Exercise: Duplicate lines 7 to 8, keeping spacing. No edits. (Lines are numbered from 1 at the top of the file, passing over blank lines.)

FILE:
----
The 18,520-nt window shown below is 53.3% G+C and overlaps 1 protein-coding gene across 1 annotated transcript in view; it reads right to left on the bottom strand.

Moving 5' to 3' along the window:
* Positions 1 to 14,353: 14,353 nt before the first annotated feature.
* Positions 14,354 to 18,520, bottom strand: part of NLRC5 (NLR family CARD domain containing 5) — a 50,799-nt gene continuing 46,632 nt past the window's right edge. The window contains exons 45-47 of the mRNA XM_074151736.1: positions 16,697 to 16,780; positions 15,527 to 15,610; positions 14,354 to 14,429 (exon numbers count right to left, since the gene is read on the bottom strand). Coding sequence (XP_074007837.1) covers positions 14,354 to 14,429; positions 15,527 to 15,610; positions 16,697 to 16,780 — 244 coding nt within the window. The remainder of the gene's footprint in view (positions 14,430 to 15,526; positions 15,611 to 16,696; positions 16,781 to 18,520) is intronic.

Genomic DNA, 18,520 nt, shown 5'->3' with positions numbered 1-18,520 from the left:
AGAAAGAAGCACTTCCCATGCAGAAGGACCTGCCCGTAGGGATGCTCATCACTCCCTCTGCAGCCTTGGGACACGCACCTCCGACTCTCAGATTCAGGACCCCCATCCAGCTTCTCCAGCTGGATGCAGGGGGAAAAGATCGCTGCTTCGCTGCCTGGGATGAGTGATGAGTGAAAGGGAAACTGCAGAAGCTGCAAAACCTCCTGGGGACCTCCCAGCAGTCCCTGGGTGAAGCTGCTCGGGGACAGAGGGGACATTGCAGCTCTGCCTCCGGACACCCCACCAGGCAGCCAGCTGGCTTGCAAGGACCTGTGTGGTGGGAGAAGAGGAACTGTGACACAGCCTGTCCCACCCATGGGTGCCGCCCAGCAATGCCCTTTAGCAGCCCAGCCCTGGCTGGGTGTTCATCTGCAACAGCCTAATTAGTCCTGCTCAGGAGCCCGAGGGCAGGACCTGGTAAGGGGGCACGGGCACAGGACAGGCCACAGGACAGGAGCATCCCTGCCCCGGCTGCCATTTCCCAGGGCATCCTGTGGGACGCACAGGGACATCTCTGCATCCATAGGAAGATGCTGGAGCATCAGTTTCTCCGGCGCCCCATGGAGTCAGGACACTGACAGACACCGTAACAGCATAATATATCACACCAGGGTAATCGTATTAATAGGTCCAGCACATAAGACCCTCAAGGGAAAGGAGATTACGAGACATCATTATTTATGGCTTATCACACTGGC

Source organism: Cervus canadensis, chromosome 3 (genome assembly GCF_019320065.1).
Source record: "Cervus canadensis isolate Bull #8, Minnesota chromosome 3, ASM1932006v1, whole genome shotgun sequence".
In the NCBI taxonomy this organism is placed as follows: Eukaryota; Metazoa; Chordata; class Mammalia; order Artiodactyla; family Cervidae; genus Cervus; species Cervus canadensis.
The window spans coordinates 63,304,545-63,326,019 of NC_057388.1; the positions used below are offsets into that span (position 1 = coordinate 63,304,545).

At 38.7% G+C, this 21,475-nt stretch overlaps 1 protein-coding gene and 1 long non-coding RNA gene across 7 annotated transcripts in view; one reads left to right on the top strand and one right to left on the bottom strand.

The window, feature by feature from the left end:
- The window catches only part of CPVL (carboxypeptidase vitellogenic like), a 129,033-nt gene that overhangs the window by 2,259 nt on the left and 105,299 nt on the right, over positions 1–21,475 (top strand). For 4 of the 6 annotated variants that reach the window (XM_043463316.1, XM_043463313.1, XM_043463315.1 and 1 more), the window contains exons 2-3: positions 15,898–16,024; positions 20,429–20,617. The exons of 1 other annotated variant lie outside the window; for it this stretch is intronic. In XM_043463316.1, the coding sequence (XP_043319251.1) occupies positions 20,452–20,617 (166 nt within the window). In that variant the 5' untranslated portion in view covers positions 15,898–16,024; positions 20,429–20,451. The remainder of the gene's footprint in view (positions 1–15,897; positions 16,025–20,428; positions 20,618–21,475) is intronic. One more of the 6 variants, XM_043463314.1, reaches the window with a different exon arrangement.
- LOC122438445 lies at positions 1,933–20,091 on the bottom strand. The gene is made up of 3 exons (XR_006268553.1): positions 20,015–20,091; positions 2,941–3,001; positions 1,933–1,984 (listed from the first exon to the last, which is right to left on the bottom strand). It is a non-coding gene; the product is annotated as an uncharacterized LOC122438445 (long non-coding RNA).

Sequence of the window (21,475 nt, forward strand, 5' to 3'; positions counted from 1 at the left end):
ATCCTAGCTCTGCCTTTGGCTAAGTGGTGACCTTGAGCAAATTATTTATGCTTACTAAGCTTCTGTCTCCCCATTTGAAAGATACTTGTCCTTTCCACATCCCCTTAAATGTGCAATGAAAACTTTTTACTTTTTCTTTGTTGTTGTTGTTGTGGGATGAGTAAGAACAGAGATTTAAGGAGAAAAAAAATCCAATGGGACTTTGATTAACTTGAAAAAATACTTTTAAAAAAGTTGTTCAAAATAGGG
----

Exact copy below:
Source organism: Cervus canadensis, chromosome 3 (genome assembly GCF_019320065.1).
Source record: "Cervus canadensis isolate Bull #8, Minnesota chromosome 3, ASM1932006v1, whole genome shotgun sequence".